More Airlines Reviewing Safety Protocols After SQ321 Incident

June 5, 2024
The number of turbulence incidents reported by airlines has increased, although severe turbulence remains rare, the International Air Transport Association said at its annual meeting on June 3.

Jun. 4—SINGAPORE(The Straits Times/ANN) — The number of turbulence incidents reported by airlines has increased, although severe turbulence remains rare, the International Air Transport Association (Iata) said at its annual meeting on June 3.

Speaking at a media briefing, Iata's senior vice-president for operations, safety and security Nick Careen said the Flight SQ321 turbulence incident — which killed one passenger and injured dozens — has led to more airlines reviewing their standard operating procedures (SOPs) on safety, but no "wholesale changes" have been made in its wake.

Singapore Airlines (SIA) had updated its safety measures shortly after the severe turbulence incident involving SQ321 on May 21 — meal service must now be completely paused, and cabin crew members have to buckle up when the seat-belt sign is turned on.

Twelve people were injured when Qatar Airways Flight QR017 struck severe turbulence a few days later.

Asked if other airlines have changed their protocols, Mr Careen said: "Airlines have had pretty solid standard operating procedures when it comes to seat belts and adherence to seat-belt signs. The (SQ321) incident heightened awareness of that and perhaps made airlines reinforce and train their crew."

He noted that the last inflight death caused by turbulence was in 1997, on a United Airlines flight from Narita to Honolulu.

"Fortunately, it doesn't happen that often, but when it happens, airlines will review SOPs and see if they need to be changed. We've not seen any indication that there have been wholesale changes other than increased awareness," he said.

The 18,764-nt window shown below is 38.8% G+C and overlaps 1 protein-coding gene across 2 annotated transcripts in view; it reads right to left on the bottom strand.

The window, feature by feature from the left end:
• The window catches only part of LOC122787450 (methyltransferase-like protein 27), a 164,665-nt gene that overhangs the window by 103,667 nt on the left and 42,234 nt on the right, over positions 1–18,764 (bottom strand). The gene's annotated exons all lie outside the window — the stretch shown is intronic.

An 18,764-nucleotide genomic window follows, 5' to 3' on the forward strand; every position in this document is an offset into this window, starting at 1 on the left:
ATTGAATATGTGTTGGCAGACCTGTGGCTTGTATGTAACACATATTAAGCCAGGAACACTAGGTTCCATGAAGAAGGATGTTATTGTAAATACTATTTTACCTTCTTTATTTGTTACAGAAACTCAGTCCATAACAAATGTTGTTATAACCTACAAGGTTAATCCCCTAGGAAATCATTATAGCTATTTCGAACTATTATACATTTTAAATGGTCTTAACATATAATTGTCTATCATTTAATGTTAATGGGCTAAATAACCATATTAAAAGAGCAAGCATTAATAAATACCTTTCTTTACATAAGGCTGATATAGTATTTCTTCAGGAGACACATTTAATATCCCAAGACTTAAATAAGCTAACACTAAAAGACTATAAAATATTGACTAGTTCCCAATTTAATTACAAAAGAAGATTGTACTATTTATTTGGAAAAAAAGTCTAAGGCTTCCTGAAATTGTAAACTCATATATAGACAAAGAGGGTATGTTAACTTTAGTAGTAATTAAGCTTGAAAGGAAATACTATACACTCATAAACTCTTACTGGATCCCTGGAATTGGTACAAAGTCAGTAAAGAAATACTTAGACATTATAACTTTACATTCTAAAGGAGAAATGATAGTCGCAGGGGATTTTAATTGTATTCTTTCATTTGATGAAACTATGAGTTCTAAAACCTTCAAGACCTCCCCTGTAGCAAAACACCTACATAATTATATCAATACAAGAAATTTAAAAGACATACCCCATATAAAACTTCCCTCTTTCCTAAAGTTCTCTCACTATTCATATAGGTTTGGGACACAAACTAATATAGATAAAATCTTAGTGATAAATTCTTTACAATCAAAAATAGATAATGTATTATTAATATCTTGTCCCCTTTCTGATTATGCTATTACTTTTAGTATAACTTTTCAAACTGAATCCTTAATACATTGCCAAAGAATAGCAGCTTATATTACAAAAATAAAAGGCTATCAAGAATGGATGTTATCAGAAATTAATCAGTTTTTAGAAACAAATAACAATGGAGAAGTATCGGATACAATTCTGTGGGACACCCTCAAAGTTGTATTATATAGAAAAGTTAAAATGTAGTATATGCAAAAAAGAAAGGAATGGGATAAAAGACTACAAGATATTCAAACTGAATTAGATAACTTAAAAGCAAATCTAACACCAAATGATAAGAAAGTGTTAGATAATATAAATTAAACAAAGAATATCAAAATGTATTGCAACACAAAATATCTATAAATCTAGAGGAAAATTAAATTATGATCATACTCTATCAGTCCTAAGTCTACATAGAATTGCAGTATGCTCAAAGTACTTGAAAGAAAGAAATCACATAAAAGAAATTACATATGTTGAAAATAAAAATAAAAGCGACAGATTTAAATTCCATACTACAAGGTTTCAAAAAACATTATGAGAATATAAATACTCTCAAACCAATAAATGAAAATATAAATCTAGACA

About 10 hours into its flight on May 21, SQ321 encountered "sudden extreme turbulence" over Myanmar's Irrawaddy Basin at 37,000 feet.

Asked if airlines have adjusted their flight routes to avoid passing this area, Mr Careen said: "What is changing is the availability of information to allow for pilots to make operational decisions real-time based on the increased amount of data and data sharing, which is a good thing. So that may result in more diversions around potential impacted areas."

He added that while some studies suggest that climate change could potentially accelerate turbulence, there is nothing that illustrates that it has. But this is still something the industry will continue to monitor closely.

Speaking to The Straits Times on June 3, Emirates president Tim Clark said the airline already has "some fairly strict protocols" to deal with turbulence.

"Probably the lessons from what happened with Singapore Airlines will bring more laser focus on that. You can expect the industry will be fairly vigilant now," he added.

"We have been flying through areas with turbulent activity for many years. We know how to deal with those. Sometimes you're unlucky. I think SQ is a bit unlucky, quite obviously. But it could have been any one of us that could have been caught that way."

Emirates last week said it was adding new technology that provides pilots with real-time, highly accurate turbulence information and forecasts that will help them plot the best paths around affected areas for safer and more efficient navigation.

To that end, it joined Iata's Turbulence Aware Platform — a global data-sharing platform launched in 2020 — and will integrate the platform into a mobile navigation system made by Germany's Lufthansa.

Iata said 21 airlines are currently feeding data to the platform, and about 150 million reports have been generated by participating carriers since its inception.

SIA and Iata have been in discussions over various options in relation to the platform, before the SQ321 incident occurred, said Mr Adrian Ganea, Iata's senior product manager for the platform.

He said the reports made to the platform provide data such as visibility on the altitude, coordinates, turbulence intensity, and wind and air temperature.

Asked why Emirates joined the platform, Mr Clark said this has been in the works well before the SQ321 incident.

"The important thing is that the information that comes from the community flying in certain areas is passed on a real-time basis to all other pilots flying."

RwandAir chief executive Yvonne Makolo said: "We have always been safety-conscious... We will continue enforcing our SOPs... I think it's clearer now how important this is, especially for passengers to follow the directives they are given."


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